Whittemore High School was a combination elementary and high school until 1954, at which time Whittemore Elementary was created and became a separate educational unit. Whittemore Elementary moved into a new building in 1954, funded as part of a statewide initiative of South Carolina Equalization Schools. Whittemore Elementary was built for younger students in grades first thru sixth and Whittemore High School for older students in grades seventh thru twelfth.
Known SC Equalization Schools for black students in Conway, SC include: Bucksport Elementary School (1954) Cochran Elementary School (1954), Whittemore Elementary School Number 1 (1954) and Whittemore High School (1954). Schools were constructed for white students as well, including Hickory Grove Elementary School in Conway.
According to Mrs. Etrulia Dozier, Librarian at Whittemore High School and member of the Horry County Historical Society, in 1954, nineteen school buses transported black students from the following communities daily to Whittemore High: Pee Dee, Oak Grove, Shell, Nixonville, Maple, Good Hope, Adrian, Allendale, Bucksport, Klondike, Bucksville, Cochran, Sandridge, St. Paul, Socastee, Burgess, Murrells Inlet, Galivants Ferry, Aynor, Horry, Cool Springs, Myrtle Beach Air Force Base, Brown’s Swamp and Gravellys Gulley.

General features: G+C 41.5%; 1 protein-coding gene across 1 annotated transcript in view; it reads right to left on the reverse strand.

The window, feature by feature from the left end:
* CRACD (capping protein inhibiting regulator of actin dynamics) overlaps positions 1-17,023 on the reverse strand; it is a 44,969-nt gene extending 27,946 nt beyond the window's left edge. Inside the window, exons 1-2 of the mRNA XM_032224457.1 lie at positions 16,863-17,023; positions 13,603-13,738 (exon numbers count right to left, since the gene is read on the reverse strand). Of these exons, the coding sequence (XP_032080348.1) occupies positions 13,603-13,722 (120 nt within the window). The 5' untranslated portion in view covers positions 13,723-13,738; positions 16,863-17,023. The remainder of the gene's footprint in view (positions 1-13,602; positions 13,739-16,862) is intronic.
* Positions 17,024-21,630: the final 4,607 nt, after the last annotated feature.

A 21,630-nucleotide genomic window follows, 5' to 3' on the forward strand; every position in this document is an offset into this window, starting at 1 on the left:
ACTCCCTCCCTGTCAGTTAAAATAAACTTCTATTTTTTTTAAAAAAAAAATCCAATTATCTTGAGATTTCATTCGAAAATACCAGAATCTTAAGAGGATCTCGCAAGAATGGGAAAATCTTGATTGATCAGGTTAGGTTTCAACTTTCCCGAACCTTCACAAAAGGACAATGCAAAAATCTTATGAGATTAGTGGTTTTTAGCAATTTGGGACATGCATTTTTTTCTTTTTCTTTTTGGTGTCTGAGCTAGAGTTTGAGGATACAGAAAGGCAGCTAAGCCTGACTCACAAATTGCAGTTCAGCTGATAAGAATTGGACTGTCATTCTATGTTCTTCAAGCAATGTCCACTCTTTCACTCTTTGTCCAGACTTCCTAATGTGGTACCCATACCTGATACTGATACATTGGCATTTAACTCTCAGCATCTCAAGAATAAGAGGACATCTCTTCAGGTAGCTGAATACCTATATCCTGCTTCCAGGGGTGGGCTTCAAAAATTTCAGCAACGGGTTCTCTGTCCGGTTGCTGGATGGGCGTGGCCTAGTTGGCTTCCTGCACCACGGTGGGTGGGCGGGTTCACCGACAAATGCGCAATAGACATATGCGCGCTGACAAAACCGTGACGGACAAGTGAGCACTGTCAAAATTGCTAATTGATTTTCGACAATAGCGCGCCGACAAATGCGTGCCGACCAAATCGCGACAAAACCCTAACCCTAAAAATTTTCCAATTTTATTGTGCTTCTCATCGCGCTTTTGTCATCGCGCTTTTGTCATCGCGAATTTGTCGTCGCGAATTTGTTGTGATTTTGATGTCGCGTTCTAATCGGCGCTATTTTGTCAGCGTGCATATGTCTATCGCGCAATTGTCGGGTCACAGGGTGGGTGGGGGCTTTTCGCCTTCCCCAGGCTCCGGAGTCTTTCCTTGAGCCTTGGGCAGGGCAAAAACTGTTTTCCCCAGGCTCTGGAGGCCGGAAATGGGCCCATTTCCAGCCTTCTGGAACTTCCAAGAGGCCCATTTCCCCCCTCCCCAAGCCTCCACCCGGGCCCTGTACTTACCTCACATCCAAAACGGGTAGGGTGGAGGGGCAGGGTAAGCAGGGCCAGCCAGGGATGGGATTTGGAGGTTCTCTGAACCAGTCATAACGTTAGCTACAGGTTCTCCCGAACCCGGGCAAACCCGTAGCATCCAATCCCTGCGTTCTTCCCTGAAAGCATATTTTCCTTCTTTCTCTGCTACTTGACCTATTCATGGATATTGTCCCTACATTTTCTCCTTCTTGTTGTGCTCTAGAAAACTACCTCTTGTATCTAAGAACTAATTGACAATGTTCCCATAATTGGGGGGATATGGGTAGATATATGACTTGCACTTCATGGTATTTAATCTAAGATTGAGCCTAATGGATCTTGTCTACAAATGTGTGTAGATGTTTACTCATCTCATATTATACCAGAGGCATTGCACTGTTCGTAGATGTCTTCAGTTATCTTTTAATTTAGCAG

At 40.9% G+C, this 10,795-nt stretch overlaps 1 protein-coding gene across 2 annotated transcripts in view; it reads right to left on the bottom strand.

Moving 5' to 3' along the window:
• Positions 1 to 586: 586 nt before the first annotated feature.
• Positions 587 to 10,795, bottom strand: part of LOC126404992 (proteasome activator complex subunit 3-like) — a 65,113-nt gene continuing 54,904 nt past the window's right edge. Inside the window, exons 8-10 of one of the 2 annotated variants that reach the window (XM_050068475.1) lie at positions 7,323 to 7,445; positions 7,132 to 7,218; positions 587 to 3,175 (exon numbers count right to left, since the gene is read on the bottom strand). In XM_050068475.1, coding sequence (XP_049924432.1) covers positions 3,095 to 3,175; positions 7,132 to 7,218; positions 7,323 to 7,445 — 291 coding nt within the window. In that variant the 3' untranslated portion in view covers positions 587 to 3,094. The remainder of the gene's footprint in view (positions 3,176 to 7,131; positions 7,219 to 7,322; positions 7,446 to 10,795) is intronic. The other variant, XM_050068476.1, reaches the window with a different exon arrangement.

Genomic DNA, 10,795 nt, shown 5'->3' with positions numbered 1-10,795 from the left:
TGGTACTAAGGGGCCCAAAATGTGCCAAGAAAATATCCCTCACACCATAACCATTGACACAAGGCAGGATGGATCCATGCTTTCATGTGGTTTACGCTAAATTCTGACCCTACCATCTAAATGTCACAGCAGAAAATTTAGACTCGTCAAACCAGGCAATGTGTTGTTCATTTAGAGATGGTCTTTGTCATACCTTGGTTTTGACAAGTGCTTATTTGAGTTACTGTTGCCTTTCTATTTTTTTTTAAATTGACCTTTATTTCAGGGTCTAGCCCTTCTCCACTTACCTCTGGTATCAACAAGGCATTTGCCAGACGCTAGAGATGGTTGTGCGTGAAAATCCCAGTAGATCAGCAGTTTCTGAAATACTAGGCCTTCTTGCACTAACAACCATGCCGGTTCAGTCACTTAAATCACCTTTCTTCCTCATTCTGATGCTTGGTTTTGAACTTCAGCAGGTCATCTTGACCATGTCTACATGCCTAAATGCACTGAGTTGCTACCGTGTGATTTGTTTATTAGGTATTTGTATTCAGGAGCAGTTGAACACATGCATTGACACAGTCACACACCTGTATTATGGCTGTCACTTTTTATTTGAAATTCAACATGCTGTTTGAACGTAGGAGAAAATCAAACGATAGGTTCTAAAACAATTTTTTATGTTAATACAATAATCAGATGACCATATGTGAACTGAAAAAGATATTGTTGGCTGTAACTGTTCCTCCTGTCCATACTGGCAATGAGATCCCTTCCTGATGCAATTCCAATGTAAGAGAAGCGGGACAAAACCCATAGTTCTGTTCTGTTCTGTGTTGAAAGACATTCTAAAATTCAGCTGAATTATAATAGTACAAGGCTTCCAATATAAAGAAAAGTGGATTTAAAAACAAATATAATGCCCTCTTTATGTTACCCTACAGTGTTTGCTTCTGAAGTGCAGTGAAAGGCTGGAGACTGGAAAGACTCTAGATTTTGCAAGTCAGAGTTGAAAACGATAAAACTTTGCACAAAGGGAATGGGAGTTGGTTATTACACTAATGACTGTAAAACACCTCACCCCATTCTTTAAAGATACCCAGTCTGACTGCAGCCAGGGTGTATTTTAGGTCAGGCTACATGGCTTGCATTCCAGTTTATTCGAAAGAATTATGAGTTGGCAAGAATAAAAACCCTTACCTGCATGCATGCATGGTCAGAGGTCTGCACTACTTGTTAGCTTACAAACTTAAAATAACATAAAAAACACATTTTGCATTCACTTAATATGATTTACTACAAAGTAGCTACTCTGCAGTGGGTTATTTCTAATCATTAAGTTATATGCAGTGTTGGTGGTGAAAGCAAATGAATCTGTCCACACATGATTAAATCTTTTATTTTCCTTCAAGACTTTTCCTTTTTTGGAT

In 1954, the historic Brown vs The Board of Education US Supreme Court decision was reached, stating segregation was not allowed in public schools. Schools were ordered to desegregate and the decision helped inspire the civil rights movement of the late 1950s and 1960s.
In 1965, Myrtle Beach High School becomes the first school to be integrated. The first black students are: Martha Canty Gore, Iris Jones Vereen, Ronetta Spivey Bowens and Prince Bowens.
In 1966, the first black students attend Conway High School. Known as "The Whittemore Five", these students are: Michael Avant, Dr. Veronica Gerald Floyd, Michael Hughes, Lavernon Owens and Dr. Preston McKever Floyd.